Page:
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work, the gym, restaurants, coffee
shops and home. You don’t own a car,
allowing you to eliminate expenses
for gas, parking, registration, insurance
and repairs. Plus, you no longer waste
an hour a day sitting in traffic. Some
would call this paradise. It is not a far-off vision
— it is modern-day Seattle.
Ten years ago, Seattle-area developer Jim
Potter created micro housing, a new apartment
type based on walkability. Since then, his
model has been copied and refined across the
U.S., and not just in downtown neighborhoods. Many
projects were successful, but some were not.
Understanding how lenders safely invest in micro housing — generally
defined as small studio units between ISO and ASO square feet — requires
a clear understanding of modern tenant demand. Why do tenants live where they do?
Modern renters have far different priorities today versus 30 years ago. Big-screen TVs,
oversized couches and dining rooms are out. Connectivity, walkability and common
areas are in. Americans watch an average of five hours of TV per day, but much of this
content is now delivered via phone, tablet or laptop, which frees the tenant from the
In a similar trend, Americans are cooking at home less each year, allowing renters to
do away with much of their kitchen paraphernalia. A third trend is a delay in getting
married. The median age for marriage has steadily risen since bottoming out in the
1950s and 1960s. Combining these trends forms a picture of a person sitting alone,
eating food prepared by someone else and binge-watching their favorite shows, all
of which can be done virtually anywhere.
This does not mean tenant demand is expanding everywhere. In fact, the opposite
is true. In the book “The New Geography of Jobs,” economist Enrico Moretti says job
growth is increasingly concentrated in innovation hubs like San Francisco; Seattle;
San Diego; and Portland, Oregon. Every new Amazon or Google job creates several
others in the area, while increasing density, and higher incomes drive average rental
prices to record highs. High-income renters can afford the latest luxury high-rise, but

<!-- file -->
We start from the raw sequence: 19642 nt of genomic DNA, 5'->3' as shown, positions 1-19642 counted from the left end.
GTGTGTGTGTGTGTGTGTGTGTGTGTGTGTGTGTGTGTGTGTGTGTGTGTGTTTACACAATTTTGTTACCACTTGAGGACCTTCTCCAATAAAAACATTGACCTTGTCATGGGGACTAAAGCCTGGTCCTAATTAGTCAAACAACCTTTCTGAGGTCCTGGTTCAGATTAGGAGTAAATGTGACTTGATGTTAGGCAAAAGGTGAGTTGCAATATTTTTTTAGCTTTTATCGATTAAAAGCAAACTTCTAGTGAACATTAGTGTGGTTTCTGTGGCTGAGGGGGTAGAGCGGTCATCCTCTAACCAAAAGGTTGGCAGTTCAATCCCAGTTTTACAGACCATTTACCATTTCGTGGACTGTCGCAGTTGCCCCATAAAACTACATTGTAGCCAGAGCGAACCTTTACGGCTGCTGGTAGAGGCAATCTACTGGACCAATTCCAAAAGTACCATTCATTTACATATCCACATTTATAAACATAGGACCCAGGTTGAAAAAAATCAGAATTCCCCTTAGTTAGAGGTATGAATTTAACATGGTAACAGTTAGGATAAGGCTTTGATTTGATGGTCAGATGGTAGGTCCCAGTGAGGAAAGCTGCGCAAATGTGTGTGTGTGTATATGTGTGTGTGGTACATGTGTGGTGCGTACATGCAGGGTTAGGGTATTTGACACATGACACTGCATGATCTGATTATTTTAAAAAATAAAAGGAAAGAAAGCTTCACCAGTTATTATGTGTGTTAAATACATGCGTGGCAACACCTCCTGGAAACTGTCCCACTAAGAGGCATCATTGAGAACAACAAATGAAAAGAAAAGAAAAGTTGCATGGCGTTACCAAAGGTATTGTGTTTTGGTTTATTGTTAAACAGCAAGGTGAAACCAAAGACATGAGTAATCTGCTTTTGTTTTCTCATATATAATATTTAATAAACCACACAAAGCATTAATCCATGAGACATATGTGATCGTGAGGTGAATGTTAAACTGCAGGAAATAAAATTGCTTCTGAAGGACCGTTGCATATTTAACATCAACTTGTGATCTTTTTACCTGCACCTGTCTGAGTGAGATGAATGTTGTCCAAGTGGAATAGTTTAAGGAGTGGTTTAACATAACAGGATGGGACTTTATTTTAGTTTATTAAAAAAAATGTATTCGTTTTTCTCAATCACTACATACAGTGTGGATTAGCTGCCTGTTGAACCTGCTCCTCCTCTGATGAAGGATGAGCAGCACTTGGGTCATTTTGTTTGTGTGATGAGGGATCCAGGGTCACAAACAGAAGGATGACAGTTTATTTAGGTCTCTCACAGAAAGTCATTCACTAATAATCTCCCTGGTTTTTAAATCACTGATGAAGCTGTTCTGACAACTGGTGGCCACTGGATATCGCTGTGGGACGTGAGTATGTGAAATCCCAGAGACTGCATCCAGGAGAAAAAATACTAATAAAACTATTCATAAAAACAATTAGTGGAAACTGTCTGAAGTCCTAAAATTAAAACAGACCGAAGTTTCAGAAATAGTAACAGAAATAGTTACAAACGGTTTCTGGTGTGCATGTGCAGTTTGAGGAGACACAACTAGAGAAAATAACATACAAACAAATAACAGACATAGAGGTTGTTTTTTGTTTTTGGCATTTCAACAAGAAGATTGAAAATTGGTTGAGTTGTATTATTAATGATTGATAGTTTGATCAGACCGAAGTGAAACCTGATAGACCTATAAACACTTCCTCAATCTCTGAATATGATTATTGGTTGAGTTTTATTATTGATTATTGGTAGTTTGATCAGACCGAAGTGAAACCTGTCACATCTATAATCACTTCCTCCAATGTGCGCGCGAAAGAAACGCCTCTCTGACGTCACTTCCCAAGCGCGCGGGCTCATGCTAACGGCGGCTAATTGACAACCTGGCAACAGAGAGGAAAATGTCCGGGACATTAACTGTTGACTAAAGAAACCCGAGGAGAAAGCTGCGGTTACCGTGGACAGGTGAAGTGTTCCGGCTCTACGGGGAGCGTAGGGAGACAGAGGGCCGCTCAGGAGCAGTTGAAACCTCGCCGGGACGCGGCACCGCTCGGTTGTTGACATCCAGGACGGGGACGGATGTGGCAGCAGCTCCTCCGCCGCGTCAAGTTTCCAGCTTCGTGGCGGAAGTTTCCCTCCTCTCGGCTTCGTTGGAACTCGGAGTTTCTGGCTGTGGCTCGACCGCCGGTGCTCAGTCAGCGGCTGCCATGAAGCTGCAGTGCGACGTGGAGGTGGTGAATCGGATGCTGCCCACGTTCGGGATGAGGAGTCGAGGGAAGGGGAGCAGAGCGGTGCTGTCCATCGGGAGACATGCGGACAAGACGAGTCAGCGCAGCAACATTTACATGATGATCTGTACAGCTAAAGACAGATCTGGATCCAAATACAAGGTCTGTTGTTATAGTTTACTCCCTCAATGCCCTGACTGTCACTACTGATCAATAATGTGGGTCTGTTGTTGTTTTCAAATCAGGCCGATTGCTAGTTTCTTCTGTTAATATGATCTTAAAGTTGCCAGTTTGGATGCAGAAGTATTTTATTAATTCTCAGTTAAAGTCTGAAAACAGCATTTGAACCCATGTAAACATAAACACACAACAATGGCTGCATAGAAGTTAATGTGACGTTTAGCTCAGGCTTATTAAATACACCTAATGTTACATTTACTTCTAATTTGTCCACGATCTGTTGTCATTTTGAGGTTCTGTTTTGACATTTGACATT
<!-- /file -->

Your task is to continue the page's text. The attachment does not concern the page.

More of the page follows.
most other renters face an affordability crisis.
Consider a hypothetical example: Joe, a 28-year-old barista living in a Seattle
suburb and working downtown. He earns about $33,000 per year, the median income
for a rental household, and spends half of that on housing and transportation. Joe
scans the local listings on Craigslist and discovers that standard studio apartments
in Seattle cost $1,200 a month or more — well above his budget. He could find
a roommate, which would save some money but likely expose him to the myriad
issues of living with non-relatives.
Joe also could have his own place far outside the city at a more affordable price, but
part of that savings would be offset by increased fuel and maintenance costs due to the
long drives, as well as the daily loss of time. Faced with this choice — to overpay, crowd
in with roommates or commute from afar — what can a barista do?
Seattle-area developer Potter’s solution was to build very small studio
apartments, or micro units, near employment centers. Each location
had a high “walk score,” enabling tenants to walk to daily
destinations like work, shops and entertainment.
<<Micros continued from Page 63
vast majority of tenants
do not own cars, allowing
micro-apartment developers to build
more units while replacing costly parking
garages with bike storage and common rooms.
With home cooking on the decline, units include
kitchenettes. Full-size, common-area kitchens may
supplement a tenant’s needs. Units also typically
include a shower, toilet, sink, desk, chair and bed,
minimizing move-in time and costs.
The new design proved popular with a wide
variety of tenants, even some with higher incomes.
With near-zero transportation costs and rent prices
far below the local average, even Joe the barista
can save a good portion of his earnings for weekend
trips, tuition costs or a future downpayment on a
house. Fueled by pent-up demand, micro apartments
have sprung up across many cities, like Seattle, leasing
quickly and staying full.
Before he died, Potter described the advent of
micro units as the most exciting phenomenon in
his lifetime. One visionary micro-unit project, designed by Robert Pantley and located in the Seattle
area, was the U.S. Green Building Council award
winner for outstanding multifamily project. For the
residents of these innovative properties, the future
is an amazing place to live.
The micro-apartment product faces many challenges as it grows and expands, from city council
regulations and transportation infrastructure, to
the natural learning curve of developers and
lenders. Demand for the product should remain
robust and might even increase during economic
Lenders and developers — and consequently,
mortgage brokers who serve as intermediaries —
must ask which tenant they would rather rely upon:
Joe the barista, saving much of his paycheck while
living and serving up lattes downtown, or Joan
the department store manager, commuting from
a suburban garden-style complex to her retail job.
Peter Clasquin is a managing director at
Hunt Mortgage Group, a leading Fannie Mae
and Freddie Mac apartment lender. Clasquin
has financed a variety of micro apartments
through his Seattle correspondent GP Realty
Finance Inc. Reach Clasquin at (949) 221-6681
Source: Urban Land Institute
There is not a standard definition for a micro unit but, in
general, a studio apartment, one-bedroom apartment or
single-room occupancy unit under 500 square feet qualifies.
Major cities such as New York, Philadelphia, San Francisco and
Washington, D.C., have minimum-size requirements ranging
from 220-400 square feet. Micro-apartment buildings are
more expensive than traditional apartments to develop and
operate, but the per-square-foot rental income is higher.